Listening to Their Voices: The Rhetorical Activities of Historical Women
University of South Carolina Press, 1997 - Language Arts & Disciplines - 408 pages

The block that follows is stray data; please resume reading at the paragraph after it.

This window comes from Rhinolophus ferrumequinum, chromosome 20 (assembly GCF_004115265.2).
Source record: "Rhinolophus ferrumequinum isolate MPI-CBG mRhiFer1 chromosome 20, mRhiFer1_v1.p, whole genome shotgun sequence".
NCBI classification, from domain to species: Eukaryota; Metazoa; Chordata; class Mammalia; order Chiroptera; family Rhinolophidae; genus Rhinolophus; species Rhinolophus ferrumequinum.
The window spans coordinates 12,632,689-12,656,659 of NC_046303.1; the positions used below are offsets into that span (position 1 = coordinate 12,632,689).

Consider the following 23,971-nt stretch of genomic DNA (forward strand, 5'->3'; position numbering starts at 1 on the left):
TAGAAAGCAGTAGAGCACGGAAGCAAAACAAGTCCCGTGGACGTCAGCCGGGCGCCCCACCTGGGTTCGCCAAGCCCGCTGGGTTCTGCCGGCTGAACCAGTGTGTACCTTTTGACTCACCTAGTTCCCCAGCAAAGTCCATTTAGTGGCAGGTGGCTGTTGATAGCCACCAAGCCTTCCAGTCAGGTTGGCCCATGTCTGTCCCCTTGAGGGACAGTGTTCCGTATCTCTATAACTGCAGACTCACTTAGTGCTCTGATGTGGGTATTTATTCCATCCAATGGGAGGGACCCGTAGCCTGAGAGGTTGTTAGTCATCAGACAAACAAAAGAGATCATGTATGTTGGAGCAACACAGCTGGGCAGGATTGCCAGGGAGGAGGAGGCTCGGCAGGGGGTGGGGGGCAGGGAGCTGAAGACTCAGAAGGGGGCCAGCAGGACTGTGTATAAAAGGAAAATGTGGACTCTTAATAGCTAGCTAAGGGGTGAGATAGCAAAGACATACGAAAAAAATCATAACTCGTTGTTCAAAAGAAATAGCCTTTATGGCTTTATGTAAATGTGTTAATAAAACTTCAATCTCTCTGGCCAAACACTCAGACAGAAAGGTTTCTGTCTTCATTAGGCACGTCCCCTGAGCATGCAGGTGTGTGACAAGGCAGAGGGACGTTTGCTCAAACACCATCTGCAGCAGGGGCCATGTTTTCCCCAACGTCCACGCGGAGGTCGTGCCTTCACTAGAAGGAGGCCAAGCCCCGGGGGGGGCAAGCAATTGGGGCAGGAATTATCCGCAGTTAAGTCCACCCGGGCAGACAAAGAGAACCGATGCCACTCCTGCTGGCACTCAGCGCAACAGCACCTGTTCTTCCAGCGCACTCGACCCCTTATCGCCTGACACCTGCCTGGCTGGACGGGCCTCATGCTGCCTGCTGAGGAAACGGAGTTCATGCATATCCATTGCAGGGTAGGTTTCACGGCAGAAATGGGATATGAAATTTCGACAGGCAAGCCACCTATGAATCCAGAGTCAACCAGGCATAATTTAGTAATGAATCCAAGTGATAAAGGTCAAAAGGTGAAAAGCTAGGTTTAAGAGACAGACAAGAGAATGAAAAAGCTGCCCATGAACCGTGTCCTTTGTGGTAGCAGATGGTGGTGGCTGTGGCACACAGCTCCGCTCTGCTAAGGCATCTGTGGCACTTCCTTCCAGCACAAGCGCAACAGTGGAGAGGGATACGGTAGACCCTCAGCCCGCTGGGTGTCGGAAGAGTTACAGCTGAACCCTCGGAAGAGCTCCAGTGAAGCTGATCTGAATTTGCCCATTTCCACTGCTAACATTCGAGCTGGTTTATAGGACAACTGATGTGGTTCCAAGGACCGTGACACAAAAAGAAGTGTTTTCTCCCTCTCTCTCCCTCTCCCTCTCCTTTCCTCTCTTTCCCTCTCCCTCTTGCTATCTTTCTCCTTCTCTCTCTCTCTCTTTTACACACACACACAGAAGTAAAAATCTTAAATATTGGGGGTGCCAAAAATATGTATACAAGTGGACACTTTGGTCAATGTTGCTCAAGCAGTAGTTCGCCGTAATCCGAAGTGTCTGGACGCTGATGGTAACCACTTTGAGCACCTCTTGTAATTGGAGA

Most traditional works of rhetorical history have excluded the activities of women, but Listening to Their Voices retrieves the voices of women who contributed to the rhetorical realm. The nineteen essays in the collection extend existing definitions of rhetoric and enrich conventional knowledge of rhetorical history. In her introduction Molly Meijer Wertheimer traces the patriarchal nature of traditional rhetorical histories as well as the continuing debate about how best to write women into rhetoric's historical record. The volume's essays advance rhetorical theory by examining exceptional women rhetoricians and their unusual rhetorical practices and strategies. Covering a diverse range of rhetorical pursuits and historical eras, the selections look closely at such fascinating topics as the bold speech of ancient Egyptian women, the rhetorical genres of mother's manuals and women's commercial writings in the Middle Ages, the sexual stereotyping of prose style in rhetorical theory of the Enlightenment, and exhortations for racial uplift by nineteenth-century African American women.
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